Upgrade and downgrade paths from LWAPP to CAPWAP or from CAPWAP to LWAPP are supported. An access point with an LWAPP image starts the discovery process in LWAPP. If it finds an LWAPP controller, it starts the LWAPP discovery process to join the controller. If it does not find a LWAPP controller, it starts the discovery in CAPWAP. If the number of times that the discovery process starts with one discovery type (CAPWAP or LWAPP) exceeds the maximum discovery count and the access point does not receive a discovery response, the discovery type changes to the other type. For example, if the access point does not discover the controller in LWAPP, it starts the discovery process in CAPWAP.

 

 

Note

If an access point is in the UP state and its IP address changes, the access point tears down the existing CAPWAP tunnel and rejoins the controller. In previous software releases, the access point notifies the controller, and the session continues with the changed IP address without tearing down the session.

 

 

Note

You must install software release 4.0.155.0 or later on the controller before connecting 1100 and 1300 series access points to the controller. The 1120 and 1310 access points were not supported prior to software release 4.0.155.0.

 

 

Note

During the discovery process, the 1140 series access point will only query for Cisco CAPWAP Controllers. It will not query for LWAPP controllers. If you want this access point to query for both LWAPP and CAPWAP controllers then you need to update the DNS.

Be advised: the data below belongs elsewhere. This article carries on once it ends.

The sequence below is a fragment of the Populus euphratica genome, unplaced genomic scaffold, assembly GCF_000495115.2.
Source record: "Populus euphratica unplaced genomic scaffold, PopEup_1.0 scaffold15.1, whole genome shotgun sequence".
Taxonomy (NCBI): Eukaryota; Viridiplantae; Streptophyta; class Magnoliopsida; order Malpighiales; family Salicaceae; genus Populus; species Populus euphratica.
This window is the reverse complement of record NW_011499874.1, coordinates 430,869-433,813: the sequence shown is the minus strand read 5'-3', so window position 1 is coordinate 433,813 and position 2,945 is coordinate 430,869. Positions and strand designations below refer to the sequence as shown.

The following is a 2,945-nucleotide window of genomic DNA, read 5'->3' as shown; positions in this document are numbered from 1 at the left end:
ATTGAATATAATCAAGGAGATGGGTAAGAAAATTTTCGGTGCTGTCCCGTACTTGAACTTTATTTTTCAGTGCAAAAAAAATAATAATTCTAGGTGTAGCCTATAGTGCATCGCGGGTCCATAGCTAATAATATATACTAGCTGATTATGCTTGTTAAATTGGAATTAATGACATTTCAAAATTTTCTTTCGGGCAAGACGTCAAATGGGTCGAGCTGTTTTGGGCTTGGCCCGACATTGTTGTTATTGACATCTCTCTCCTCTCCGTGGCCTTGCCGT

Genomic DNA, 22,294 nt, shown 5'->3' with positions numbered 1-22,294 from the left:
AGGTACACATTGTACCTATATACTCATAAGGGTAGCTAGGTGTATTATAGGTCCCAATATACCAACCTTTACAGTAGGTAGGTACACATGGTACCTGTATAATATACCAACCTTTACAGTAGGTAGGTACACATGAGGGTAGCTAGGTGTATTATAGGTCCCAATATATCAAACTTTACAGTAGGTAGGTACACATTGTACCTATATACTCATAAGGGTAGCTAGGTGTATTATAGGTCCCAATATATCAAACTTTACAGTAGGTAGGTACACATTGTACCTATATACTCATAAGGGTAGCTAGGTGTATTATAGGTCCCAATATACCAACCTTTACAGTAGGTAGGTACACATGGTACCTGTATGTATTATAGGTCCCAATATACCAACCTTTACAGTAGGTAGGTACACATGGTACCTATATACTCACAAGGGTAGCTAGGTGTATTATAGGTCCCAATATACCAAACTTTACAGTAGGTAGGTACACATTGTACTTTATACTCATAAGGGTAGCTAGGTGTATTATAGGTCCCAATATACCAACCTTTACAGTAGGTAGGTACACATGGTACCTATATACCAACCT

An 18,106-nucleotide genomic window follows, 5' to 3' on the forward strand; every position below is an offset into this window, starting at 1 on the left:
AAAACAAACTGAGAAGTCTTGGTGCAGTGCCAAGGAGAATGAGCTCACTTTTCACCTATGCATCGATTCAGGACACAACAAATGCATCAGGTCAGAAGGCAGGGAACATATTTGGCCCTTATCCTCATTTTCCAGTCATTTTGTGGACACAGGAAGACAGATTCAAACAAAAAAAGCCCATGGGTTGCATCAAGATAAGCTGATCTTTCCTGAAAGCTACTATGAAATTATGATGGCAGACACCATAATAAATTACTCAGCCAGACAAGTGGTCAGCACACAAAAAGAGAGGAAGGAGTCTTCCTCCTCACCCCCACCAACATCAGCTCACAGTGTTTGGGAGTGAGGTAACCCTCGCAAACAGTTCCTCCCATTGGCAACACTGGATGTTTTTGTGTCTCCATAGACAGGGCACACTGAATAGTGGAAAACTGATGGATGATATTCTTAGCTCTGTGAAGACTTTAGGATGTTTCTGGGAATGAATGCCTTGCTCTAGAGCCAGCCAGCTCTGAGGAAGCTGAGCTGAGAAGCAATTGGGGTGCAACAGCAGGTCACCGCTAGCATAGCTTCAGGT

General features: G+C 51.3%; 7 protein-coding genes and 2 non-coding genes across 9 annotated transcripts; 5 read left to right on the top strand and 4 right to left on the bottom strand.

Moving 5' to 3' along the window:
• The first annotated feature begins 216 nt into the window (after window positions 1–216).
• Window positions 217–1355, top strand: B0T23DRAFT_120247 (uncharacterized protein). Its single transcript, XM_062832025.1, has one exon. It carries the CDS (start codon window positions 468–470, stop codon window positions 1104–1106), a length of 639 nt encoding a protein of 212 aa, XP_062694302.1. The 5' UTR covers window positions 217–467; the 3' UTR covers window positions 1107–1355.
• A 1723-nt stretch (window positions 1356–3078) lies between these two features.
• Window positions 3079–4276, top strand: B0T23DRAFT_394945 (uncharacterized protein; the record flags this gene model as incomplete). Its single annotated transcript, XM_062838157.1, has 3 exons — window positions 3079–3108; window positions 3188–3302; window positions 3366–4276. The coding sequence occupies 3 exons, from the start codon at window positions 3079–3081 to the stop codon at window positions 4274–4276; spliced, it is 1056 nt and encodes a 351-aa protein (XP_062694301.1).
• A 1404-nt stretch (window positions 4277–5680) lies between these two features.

Note

The Cisco controllers cannot edit or query any access point information using the CLI if the name of the access point contains a space.

 

 

Note          Make sure that the controller is set to the current time. If the controller is set to a time that has already occurred, the access point might not join the controller because its certificate may not be valid for that time.

 

Access points must be discovered by a controller before they can become an active part of the network. The lightweight access points support these controller discovery processes:

 

•Layer 3 CAPWAP or LWAPP discovery—Can occur on different subnets from the access point and uses IP addresses and UDP packets rather the MAC addresses used by Layer 2 discovery.